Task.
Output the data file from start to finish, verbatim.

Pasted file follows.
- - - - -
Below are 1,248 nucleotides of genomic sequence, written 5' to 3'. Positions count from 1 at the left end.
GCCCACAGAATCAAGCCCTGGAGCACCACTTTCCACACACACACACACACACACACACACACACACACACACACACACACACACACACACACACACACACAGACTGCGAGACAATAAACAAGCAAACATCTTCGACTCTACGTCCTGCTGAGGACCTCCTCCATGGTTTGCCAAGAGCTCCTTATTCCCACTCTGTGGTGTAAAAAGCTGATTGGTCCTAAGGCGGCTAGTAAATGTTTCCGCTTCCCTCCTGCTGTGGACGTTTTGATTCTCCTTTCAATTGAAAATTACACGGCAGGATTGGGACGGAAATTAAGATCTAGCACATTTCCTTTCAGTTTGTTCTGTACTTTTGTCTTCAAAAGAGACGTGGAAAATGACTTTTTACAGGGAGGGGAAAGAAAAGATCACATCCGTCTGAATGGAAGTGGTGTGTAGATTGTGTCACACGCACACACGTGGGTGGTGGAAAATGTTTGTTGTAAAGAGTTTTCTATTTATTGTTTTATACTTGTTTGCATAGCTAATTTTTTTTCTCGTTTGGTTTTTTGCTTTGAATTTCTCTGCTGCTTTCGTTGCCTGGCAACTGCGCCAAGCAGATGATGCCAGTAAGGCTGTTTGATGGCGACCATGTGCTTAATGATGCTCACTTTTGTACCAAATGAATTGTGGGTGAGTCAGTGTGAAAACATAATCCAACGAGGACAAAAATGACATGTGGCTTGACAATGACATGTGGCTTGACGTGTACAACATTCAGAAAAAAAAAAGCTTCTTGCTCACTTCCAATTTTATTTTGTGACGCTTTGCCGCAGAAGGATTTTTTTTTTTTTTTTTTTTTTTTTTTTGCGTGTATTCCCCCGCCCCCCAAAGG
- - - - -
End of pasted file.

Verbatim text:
Below are 1,248 nucleotides of genomic sequence, written 5' to 3'. Positions count from 1 at the left end.
GCCCACAGAATCAAGCCCTGGAGCACCACTTTCCACACACACACACACACACACACACACACACACACACACACACACACACACACACACACACACACACAGACTGCGAGACAATAAACAAGCAAACATCTTCGACTCTACGTCCTGCTGAGGACCTCCTCCATGGTTTGCCAAGAGCTCCTTATTCCCACTCTGTGGTGTAAAAAGCTGATTGGTCCTAAGGCGGCTAGTAAATGTTTCCGCTTCCCTCCTGCTGTGGACGTTTTGATTCTCCTTTCAATTGAAAATTACACGGCAGGATTGGGACGGAAATTAAGATCTAGCACATTTCCTTTCAGTTTGTTCTGTACTTTTGTCTTCAAAAGAGACGTGGAAAATGACTTTTTACAGGGAGGGGAAAGAAAAGATCACATCCGTCTGAATGGAAGTGGTGTGTAGATTGTGTCACACGCACACACGTGGGTGGTGGAAAATGTTTGTTGTAAAGAGTTTTCTATTTATTGTTTTATACTTGTTTGCATAGCTAATTTTTTTTCTCGTTTGGTTTTTTGCTTTGAATTTCTCTGCTGCTTTCGTTGCCTGGCAACTGCGCCAAGCAGATGATGCCAGTAAGGCTGTTTGATGGCGACCATGTGCTTAATGATGCTCACTTTTGTACCAAATGAATTGTGGGTGAGTCAGTGTGAAAACATAATCCAACGAGGACAAAAATGACATGTGGCTTGACAATGACATGTGGCTTGACGTGTACAACATTCAGAAAAAAAAAAGCTTCTTGCTCACTTCCAATTTTATTTTGTGACGCTTTGCCGCAGAAGGATTTTTTTTTTTTTTTTTTTTTTTTTTTTGCGTGTATTCCCCCGCCCCCCAAAGG